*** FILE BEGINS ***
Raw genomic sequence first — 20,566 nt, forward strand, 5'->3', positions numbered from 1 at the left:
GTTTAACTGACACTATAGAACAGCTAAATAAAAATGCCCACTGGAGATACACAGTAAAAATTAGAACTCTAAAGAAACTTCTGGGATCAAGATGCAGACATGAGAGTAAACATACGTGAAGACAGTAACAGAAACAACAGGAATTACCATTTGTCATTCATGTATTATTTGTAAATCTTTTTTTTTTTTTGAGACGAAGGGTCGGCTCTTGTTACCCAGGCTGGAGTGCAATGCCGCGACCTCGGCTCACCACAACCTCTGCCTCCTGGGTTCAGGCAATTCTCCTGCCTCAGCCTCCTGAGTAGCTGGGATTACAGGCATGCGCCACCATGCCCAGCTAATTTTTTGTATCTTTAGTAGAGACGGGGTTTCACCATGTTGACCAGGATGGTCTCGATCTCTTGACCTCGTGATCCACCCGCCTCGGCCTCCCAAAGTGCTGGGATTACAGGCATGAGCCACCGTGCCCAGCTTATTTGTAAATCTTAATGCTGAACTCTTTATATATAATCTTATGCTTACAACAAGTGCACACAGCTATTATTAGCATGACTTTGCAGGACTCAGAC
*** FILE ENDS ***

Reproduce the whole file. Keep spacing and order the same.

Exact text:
Raw genomic sequence first — 20,566 nt, forward strand, 5'->3', positions numbered from 1 at the left:
GTTTAACTGACACTATAGAACAGCTAAATAAAAATGCCCACTGGAGATACACAGTAAAAATTAGAACTCTAAAGAAACTTCTGGGATCAAGATGCAGACATGAGAGTAAACATACGTGAAGACAGTAACAGAAACAACAGGAATTACCATTTGTCATTCATGTATTATTTGTAAATCTTTTTTTTTTTTTGAGACGAAGGGTCGGCTCTTGTTACCCAGGCTGGAGTGCAATGCCGCGACCTCGGCTCACCACAACCTCTGCCTCCTGGGTTCAGGCAATTCTCCTGCCTCAGCCTCCTGAGTAGCTGGGATTACAGGCATGCGCCACCATGCCCAGCTAATTTTTTGTATCTTTAGTAGAGACGGGGTTTCACCATGTTGACCAGGATGGTCTCGATCTCTTGACCTCGTGATCCACCCGCCTCGGCCTCCCAAAGTGCTGGGATTACAGGCATGAGCCACCGTGCCCAGCTTATTTGTAAATCTTAATGCTGAACTCTTTATATATAATCTTATGCTTACAACAAGTGCACACAGCTATTATTAGCATGACTTTGCAGGACTCAGAC